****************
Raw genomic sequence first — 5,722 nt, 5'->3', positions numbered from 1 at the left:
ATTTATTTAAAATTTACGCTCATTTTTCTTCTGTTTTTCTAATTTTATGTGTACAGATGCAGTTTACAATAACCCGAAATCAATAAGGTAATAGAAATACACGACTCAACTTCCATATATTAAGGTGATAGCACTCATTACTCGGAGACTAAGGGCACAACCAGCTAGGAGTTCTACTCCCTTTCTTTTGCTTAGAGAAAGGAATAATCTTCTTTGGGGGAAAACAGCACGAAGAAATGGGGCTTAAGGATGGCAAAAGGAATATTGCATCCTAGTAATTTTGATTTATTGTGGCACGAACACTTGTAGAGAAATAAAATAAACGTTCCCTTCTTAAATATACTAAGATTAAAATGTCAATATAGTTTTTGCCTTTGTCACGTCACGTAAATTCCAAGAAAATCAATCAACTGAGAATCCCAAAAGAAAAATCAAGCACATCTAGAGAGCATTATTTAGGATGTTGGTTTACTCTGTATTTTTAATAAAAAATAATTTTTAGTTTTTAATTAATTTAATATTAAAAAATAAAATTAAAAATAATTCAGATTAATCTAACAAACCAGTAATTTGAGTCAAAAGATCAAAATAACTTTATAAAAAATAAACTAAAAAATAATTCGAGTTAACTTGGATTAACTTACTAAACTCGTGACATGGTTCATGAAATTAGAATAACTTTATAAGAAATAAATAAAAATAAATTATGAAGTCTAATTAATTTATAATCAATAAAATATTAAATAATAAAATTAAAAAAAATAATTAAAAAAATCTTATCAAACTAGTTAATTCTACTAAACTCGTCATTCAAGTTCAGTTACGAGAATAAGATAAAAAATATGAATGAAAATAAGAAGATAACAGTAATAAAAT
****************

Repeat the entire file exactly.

Raw genomic sequence first — 5,722 nt, 5'->3', positions numbered from 1 at the left:
ATTTATTTAAAATTTACGCTCATTTTTCTTCTGTTTTTCTAATTTTATGTGTACAGATGCAGTTTACAATAACCCGAAATCAATAAGGTAATAGAAATACACGACTCAACTTCCATATATTAAGGTGATAGCACTCATTACTCGGAGACTAAGGGCACAACCAGCTAGGAGTTCTACTCCCTTTCTTTTGCTTAGAGAAAGGAATAATCTTCTTTGGGGGAAAACAGCACGAAGAAATGGGGCTTAAGGATGGCAAAAGGAATATTGCATCCTAGTAATTTTGATTTATTGTGGCACGAACACTTGTAGAGAAATAAAATAAACGTTCCCTTCTTAAATATACTAAGATTAAAATGTCAATATAGTTTTTGCCTTTGTCACGTCACGTAAATTCCAAGAAAATCAATCAACTGAGAATCCCAAAAGAAAAATCAAGCACATCTAGAGAGCATTATTTAGGATGTTGGTTTACTCTGTATTTTTAATAAAAAATAATTTTTAGTTTTTAATTAATTTAATATTAAAAAATAAAATTAAAAATAATTCAGATTAATCTAACAAACCAGTAATTTGAGTCAAAAGATCAAAATAACTTTATAAAAAATAAACTAAAAAATAATTCGAGTTAACTTGGATTAACTTACTAAACTCGTGACATGGTTCATGAAATTAGAATAACTTTATAAGAAATAAATAAAAATAAATTATGAAGTCTAATTAATTTATAATCAATAAAATATTAAATAATAAAATTAAAAAAAATAATTAAAAAAATCTTATCAAACTAGTTAATTCTACTAAACTCGTCATTCAAGTTCAGTTACGAGAATAAGATAAAAAATATGAATGAAAATAAGAAGATAACAGTAATAAAAT